We’re delighted to present to you the second instalment of our recently launched series of Regulatory Updates. Our Technical & Regulatory Executive at HTC Health, Kwame Otchere, prepares a monthly round-up covering a broad scope of news related to the European VMS industry that we think our customers might find relevant and useful. This edition includes also the update from HFMA Steering Group Meeting, which took place on the 12th September.
Ireland introduces 23% food supplement VAT
Ireland have introduced a 23% food supplement VAT which comes into place from 1st November 2019. However, this is backdated for the past 4 years. The HFMA advises their members to contact them first if a company is requested to pay any money to Irish authorities.
UK adopts EFSA’s Novel Food status for CBD
The UK have adopted EFSA’s Novel Food status for CBD, and were one of the 3 member states that pushed for the novel food status. However, the Food Standards Agency have admitted that they have not found any safety concerns about CBD. They are currently awaiting a safety report from the COT before providing any updates. Any CBD products currently on the market will not be recalled for the time being.
Changes in B2B communication of health supplements
The Health Claims Regulation will now apply to B2B communications that are marketing health supplements as finished products. For example, health claims made through articles, business brochures and even trade shows must be authorised. Previously this regulation applied to B2C communication only, but there is currently a lawsuit in Germany regarding a similar case, which prompted the UK to adopt this stance.
More efficient controls required for food supplements
The Director of Regulatory & Scientific Affairs at Food & Drink Europe (FDE) declares EU legal framework for food supplements is ‘among the strictest in the world’, but efficient controls are required to accompany this framework. This was in response to a study in The Netherlands discovering 64% of supplements contained pharmacological substances.
Many of the products contained tiny quantities of these substances, suggesting this was accidental and down to substandard production processes. But these small quantities can result in a positive doping test and have dire consequences on athletes. Some products contained doses that were far above safe, indicating these pharmacological substances were added by purpose.
It has been recommended that supplements follow similar regulations to pesticides for enforcing efficient controls.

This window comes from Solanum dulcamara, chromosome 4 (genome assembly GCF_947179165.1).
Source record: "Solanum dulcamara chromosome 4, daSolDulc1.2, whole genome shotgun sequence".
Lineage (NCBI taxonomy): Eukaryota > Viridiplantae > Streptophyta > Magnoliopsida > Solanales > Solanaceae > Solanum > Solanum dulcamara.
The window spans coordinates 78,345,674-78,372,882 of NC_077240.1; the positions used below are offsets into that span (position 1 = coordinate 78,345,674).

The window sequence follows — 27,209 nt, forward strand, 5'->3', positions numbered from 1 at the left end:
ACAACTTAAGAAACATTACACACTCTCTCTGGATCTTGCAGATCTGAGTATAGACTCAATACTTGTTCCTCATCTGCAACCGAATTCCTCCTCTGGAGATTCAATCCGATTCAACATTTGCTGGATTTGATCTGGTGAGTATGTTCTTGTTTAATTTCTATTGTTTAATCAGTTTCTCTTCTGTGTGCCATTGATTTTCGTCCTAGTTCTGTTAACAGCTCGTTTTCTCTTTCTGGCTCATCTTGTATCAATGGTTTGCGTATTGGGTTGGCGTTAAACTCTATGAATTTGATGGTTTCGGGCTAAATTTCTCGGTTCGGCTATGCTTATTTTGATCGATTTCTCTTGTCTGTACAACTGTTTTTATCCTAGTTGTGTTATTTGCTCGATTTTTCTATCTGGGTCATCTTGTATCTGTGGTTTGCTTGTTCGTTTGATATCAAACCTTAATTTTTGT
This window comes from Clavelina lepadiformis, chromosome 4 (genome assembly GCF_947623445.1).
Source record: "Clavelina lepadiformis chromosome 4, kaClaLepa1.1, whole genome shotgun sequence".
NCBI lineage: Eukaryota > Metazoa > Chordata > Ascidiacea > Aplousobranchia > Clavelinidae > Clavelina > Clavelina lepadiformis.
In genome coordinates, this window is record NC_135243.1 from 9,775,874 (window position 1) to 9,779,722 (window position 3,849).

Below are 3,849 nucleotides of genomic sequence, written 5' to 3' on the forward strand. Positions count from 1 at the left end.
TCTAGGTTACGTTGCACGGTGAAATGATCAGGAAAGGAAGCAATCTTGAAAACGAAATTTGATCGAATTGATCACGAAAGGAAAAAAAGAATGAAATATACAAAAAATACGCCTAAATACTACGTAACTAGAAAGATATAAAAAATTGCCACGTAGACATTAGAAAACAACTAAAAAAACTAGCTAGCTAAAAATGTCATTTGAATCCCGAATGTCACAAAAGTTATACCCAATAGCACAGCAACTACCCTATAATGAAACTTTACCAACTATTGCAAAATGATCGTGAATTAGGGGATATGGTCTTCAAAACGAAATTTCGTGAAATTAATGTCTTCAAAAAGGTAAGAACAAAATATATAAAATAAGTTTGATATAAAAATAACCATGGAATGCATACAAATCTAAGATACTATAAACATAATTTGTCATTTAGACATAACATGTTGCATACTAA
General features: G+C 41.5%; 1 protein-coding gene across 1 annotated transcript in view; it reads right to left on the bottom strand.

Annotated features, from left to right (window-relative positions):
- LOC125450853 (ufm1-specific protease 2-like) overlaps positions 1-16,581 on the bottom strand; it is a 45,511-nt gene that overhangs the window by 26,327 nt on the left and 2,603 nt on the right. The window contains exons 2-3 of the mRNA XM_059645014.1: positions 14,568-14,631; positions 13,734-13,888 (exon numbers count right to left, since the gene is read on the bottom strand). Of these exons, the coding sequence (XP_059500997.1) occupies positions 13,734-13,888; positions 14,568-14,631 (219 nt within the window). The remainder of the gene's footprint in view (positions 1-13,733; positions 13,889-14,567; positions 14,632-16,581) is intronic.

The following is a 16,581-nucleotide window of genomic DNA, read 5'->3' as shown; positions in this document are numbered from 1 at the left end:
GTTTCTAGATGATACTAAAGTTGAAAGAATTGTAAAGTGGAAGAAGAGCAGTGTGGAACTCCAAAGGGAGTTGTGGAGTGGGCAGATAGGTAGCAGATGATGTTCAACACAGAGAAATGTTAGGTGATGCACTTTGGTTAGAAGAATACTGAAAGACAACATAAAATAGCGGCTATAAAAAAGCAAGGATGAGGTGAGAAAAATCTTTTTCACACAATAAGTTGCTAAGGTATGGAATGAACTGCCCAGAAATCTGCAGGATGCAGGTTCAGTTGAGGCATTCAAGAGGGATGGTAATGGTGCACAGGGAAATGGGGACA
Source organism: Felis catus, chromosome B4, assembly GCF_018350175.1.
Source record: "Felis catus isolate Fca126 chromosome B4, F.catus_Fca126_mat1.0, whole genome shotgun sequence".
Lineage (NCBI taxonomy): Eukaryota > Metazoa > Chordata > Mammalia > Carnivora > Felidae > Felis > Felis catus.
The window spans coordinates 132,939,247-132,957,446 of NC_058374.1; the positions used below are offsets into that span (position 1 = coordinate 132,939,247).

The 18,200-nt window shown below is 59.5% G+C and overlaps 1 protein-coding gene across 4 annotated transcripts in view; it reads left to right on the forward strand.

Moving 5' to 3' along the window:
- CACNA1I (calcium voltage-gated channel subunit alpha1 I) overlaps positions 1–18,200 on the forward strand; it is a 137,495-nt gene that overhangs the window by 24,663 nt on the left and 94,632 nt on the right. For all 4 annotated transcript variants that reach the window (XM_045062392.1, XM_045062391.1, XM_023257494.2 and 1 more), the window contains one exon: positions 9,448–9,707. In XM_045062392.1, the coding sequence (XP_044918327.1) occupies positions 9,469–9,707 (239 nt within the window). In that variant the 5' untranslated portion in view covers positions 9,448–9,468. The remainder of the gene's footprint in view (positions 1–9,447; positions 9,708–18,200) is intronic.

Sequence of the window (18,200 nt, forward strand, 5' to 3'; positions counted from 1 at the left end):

Nicotinamide Riboside Chloride confirmed as safe
The European Food Safety Authority has confirmed the safety of Nicotinamide Riboside Chloride’s safety, vouching for this Novel Food as a reliable Niacin (vitamin B3) source.
The ruling states it is safe up to 300 mg per day for the healthy adult population. For pregnant and lactating women the ingredient is safe up to 230 mg per day.
Norway to tighten supplement ingredient laws
From January 2020 Norway plans to make a number of changes to food supplement legislation. For example, DHA and EPA will have a recommended daily dose of 1.3 and 1.8 g per day, respectively. Turmeric has been limited to 210mg per day, and caffeine has been limited to 300mg per day, divided into at least 3 doses per day.
There will also be additional requirements when registering a food supplement with the Norwegian Food Safety Authority. Some of the added requirements will include chemical name, molecular formula and CAS number of the ingredient.
Poland set maximum vitamin and mineral limits
Poland’s Ministry of Health has the country’s maximum limits for vitamins and mineral in an attempt to address the lack harmonisation in Europe. This move mirrors recent action by Germany, The Netherlands and Ireland. Folic acid, niacinamide, nicotinic acid, zinc and magnesium are amongst the vitamins and minerals affected by this change.
DFA increases iodine levels in salt
The Danish Food Agency has increased the iodine in salt, in an attempt to reduce the prevalence of iodine deficiency in pregnant and breastfeeding women. Salt will now contain 20mg per kg instead of 13mg. However, they state salt consumption should not increase and the idea is to increase iodine intake from current intakes of salt.
Iodine is an essential mineral and the EU recommends 150mcg per day. The number of sources is limited so there is a risk of deficiency. Iodine deficiency increases the risk of permanent retarded foetal development, stunted infant growth, perinatal death and low birth weight.
The majority of pregnant women intake adequate iodine from supplements but women not taking a supplement is likely to be iodine deficient. Household salt and products containing salt e.g. bakery, will all have to comply with this change.
‘Thermogenic’ supplement claims ruled as misleading
The Advertising Standards Agency (ASA) has ruled that a popular Green Tea extract breached advertising standards by claiming their Green Tea supports fat oxidation and is thermogenic. The ASA ruled these claims to be unsubstantiated and misleading.
The claims made on the supplements have not been approved but they are currently on hold. For such claims there must be adequate scientific evidence provided to the ASA before it can be used for marketing. But the ASA deemed the research provided to be insufficient because the dose used in the study was double the dose in the product.
If you have any questions relating to the news presented above, please do not hesitate to contact us for more information, as we’d be happy to advise.